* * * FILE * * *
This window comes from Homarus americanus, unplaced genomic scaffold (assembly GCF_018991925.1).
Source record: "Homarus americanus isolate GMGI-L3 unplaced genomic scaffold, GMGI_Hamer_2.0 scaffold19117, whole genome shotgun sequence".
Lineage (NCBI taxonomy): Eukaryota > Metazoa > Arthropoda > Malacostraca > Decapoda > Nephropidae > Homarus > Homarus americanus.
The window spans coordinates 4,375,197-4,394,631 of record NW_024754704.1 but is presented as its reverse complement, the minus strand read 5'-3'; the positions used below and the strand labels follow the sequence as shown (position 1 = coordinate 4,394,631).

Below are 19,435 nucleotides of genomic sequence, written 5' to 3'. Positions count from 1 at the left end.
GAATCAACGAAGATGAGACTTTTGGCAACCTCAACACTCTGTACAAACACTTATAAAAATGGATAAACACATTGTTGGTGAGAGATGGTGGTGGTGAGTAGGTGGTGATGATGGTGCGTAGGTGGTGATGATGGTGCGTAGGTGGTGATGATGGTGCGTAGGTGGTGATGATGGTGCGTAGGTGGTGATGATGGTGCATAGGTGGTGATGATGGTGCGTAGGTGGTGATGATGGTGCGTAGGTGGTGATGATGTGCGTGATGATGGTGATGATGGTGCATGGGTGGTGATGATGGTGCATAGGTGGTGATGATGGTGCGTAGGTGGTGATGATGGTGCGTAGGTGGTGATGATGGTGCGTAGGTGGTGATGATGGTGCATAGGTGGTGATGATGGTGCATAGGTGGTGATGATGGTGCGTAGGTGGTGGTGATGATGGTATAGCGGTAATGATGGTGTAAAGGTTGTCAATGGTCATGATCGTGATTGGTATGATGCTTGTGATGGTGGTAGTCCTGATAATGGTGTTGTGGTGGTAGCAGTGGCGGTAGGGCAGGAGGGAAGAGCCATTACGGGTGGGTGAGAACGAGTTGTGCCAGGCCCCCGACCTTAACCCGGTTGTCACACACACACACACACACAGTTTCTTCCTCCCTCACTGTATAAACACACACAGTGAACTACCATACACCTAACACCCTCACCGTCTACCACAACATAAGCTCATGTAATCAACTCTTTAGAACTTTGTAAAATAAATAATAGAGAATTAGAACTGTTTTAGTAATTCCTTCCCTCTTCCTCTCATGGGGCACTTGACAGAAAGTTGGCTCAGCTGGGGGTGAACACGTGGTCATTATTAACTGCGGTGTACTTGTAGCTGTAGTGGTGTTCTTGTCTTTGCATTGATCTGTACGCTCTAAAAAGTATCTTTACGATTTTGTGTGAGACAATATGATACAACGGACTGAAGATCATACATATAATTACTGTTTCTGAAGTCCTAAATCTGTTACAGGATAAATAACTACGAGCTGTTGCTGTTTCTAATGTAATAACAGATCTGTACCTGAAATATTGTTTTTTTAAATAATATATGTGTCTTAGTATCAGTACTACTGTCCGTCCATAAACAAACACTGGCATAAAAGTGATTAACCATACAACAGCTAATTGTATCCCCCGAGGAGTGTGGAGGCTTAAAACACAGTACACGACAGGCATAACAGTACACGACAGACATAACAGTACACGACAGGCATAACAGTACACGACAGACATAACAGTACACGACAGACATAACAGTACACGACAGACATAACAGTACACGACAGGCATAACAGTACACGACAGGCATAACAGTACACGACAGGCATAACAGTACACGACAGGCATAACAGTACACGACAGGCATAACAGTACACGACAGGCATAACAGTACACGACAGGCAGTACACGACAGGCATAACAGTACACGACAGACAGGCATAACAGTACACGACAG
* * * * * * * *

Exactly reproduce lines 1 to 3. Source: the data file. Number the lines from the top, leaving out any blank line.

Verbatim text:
This window comes from Homarus americanus, unplaced genomic scaffold (assembly GCF_018991925.1).
Source record: "Homarus americanus isolate GMGI-L3 unplaced genomic scaffold, GMGI_Hamer_2.0 scaffold19117, whole genome shotgun sequence".
Lineage (NCBI taxonomy): Eukaryota > Metazoa > Arthropoda > Malacostraca > Decapoda > Nephropidae > Homarus > Homarus americanus.